Physicist investigates black holes like crime scenes

May 15, 2018 by Katharine Gammon, University of Southern California
Black holes have capture the imaginations of scientists and the public alike. Physicist Nicholas Warner aims to resolve one of their most enigmatic mysteries. Credit: University of Southern California

Nicholas Warner wants to figure out how matter behaves at the most extreme frontier of the universe. Warner, professor of physics and astronomy and mathematics at USC Dornsife, recently received a prestigious grant from the European Research Council to study a problem first revealed by Stephen Hawking—the black hole information paradox.

So what exactly is this paradox?

Black holes are defined by their immense gravitational fields—fields that are powerful enough to trap light as well as matter. This matter carries information, such as its composition, mass and position. Since black holes collapse upon themselves, everything gets so compressed that modern understandings of physics also collapse.

"The simplest way to describe it," says Warner, "is that one of the properties of black holes is that once stuff is inside them, they are featureless from the outside. So when you make a black hole, you've essentially erased from the outside any information about how you made it."

According to the current laws of physics, this information must always be conserved, even when trapped in these black holes. In the 1980s, Stephen Hawking realized, however, that because black holes have a temperature, they must evaporate over time through a process known as Hawking radiation. This process would destroy the information that the black hole conserved. This discrepancy is called the black hole information paradox.

Warner likens the problem to forensic science—trying to reconstruct a crime scene from blood spatters and fingerprints. The formation and evaporation of a black hole erases everything from the crime scene, but this is forbidden by quantum mechanics. This problem has been around for about 40 years, and Warner started working on it in 2007: He uses string theory to uncover the hidden quantum structure of black holes.

Stop at the horizon

Now, the new five-year ERC Advanced grant will allow Warner to work at the Institut de Physique Théorique near Paris, puzzling over the quantum structure of black holes and the recovery of information. Starting in January 2019, he'll spend three of the next five years in France, with the other years at USC Dornsife.

Warner acknowledges how supportive USC has been of his work—both in California and in Europe. "I view the fact that I can go and do this thing as yet another manifestation of the very strong support they've given me," he says.

The goal of his project is to explore microstate geometries, which are identical to in their properties, except that microstate geometries do not have a horizon (the boundary at which light can no longer escape the black hole's gravitational effects). Instead, microstate geometries use string theory and field theory and stop the inevitable collapse of the black hole at the horizon, conserving the information stored in the black hole. Warner intends to study how the trapped matter and radiation transforms into microstate geometries and is re-emitted from the black hole's surface.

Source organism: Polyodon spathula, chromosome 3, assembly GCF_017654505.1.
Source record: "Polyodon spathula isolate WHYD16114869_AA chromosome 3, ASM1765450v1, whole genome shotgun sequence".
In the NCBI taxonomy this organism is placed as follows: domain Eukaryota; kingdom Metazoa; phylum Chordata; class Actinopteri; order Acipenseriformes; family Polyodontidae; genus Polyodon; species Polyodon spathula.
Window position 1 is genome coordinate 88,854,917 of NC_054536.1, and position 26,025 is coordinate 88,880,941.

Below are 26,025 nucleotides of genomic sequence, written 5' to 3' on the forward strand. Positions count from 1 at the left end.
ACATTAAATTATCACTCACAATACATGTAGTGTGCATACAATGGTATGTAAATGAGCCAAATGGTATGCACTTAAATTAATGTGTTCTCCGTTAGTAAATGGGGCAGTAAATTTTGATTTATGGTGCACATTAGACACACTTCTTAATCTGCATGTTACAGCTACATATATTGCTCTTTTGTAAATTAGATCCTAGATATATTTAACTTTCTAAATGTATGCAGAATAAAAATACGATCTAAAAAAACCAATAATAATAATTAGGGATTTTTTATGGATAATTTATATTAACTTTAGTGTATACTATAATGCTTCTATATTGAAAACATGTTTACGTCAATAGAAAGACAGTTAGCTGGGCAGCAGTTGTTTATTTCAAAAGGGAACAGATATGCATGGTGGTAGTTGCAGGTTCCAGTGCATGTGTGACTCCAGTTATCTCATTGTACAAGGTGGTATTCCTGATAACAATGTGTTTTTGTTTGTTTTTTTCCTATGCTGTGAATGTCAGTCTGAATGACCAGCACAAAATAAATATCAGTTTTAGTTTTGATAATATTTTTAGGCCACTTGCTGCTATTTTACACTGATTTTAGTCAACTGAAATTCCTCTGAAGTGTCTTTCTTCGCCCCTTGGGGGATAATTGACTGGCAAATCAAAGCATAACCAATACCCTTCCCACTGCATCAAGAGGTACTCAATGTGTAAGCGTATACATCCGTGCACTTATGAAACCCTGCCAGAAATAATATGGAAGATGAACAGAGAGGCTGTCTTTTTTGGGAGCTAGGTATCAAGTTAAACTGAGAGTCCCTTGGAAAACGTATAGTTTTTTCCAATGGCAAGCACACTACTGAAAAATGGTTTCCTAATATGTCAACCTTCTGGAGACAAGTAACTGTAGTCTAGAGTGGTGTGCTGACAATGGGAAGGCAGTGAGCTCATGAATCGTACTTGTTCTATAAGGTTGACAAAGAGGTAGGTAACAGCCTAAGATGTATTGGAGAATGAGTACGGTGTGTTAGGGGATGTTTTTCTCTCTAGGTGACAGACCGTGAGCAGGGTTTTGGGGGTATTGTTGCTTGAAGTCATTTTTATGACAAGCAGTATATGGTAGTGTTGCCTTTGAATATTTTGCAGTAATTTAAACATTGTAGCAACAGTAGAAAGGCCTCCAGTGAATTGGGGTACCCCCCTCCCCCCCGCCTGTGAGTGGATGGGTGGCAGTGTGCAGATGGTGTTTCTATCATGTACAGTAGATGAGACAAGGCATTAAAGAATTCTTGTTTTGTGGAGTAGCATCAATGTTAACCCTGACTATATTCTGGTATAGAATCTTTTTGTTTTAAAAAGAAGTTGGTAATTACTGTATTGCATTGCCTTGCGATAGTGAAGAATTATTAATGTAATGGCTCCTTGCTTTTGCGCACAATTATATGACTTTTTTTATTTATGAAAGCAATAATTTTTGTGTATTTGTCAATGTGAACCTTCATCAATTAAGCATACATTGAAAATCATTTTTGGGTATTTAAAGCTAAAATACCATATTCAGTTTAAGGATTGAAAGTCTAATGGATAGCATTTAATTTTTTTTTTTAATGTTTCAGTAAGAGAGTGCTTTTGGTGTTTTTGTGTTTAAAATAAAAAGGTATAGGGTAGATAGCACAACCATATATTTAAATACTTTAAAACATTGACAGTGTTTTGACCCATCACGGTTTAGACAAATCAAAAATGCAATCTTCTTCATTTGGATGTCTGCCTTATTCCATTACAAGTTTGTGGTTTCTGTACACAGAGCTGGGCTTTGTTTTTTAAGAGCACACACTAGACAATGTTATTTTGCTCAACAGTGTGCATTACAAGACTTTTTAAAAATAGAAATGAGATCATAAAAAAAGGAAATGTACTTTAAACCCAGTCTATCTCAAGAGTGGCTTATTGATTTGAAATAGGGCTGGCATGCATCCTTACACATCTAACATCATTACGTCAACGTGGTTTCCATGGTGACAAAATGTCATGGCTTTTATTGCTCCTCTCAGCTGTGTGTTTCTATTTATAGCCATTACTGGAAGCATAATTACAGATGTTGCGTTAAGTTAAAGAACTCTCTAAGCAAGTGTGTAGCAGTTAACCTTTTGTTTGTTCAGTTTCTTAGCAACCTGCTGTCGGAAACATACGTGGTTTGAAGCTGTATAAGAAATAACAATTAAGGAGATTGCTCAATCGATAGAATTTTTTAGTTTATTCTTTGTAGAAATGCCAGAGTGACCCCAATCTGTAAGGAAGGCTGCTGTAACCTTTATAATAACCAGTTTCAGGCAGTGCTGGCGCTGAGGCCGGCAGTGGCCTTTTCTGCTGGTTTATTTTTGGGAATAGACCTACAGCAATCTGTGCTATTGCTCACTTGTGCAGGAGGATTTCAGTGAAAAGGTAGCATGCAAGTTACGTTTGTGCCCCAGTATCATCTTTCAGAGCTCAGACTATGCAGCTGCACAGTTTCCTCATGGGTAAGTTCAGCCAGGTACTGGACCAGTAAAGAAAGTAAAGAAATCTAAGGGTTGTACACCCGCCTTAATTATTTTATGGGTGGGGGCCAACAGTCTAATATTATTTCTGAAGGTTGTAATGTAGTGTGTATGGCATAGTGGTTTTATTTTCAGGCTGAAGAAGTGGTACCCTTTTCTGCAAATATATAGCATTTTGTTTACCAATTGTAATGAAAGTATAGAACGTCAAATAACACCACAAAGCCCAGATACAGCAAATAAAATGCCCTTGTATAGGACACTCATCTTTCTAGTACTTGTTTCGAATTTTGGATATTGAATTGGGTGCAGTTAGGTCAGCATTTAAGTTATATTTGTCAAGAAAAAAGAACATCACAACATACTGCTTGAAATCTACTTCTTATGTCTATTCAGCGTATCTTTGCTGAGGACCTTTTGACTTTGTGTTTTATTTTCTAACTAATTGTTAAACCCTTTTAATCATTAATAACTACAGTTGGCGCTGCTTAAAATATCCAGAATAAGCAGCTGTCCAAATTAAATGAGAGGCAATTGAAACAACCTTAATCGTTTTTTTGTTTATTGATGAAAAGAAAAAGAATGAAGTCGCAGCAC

Other physicists are working on different parts of the black hole information paradox, using different approaches. Warner says it feels a bit like the old parable of the blind men and the elephant. In the story, six blind men stand next to an elephant, trying to discern what they are touching. One touches the side and says it's a wall; another touches the animal's trunk and says it's a leg.

"Everyone has a piece of the thing, and they extrapolate based on what they can detect and analyze," says Warner. That's not unlike the various approaches to solving the black hole paradox. "The other people working on this are really smart, but I think we have a huge chunk of the puzzle in our approach," he says.

Hawking: friend and mentor

Hawking, the renowned theoretical physicist, was Warner's thesis adviser at the University of Cambridge, where Warner earned his Ph.D. in physics and mathematics in 1982. The two men remained in touch through the years, and Warner was one of 500 people who attended Hawking's funeral on March 31. He has also been invited to the public memorial and interment on June 15 in Westminster Abbey, where Hawking will be buried next to Isaac Newton and Charles Darwin.

As he looked around the room during the funeral, Warner had a realization. "Basically every scientist there is in some way working on this particular problem, in one form or another, that Stephen put out there in 1980.

"It is deeply challenging," says Warner. "I think that is his greatest legacy, that he discovered this issue and we are still trying to figure it out."

Explore further: Black holes dissolving like aspirin: How Hawking changed physics

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not rated yet May 15, 2018
Einstein never accepted the singularity and was extremely sceptical of any talk about 'Event Horizons' suspecting that there was a fundamental error somewhere, but never isolated that error.

Curiously, physicists since Einstein have tended to swallow the Black Hole story whole and nobody, at least nobody of any note, has carried on his scepticism and sought an alternative solution that would give equally massive bodies with the same spacetime curvature as observed from some distance but having no event horizon or singularity.

Maybe this metric will be rethought by the next generation of Astrophysicists?

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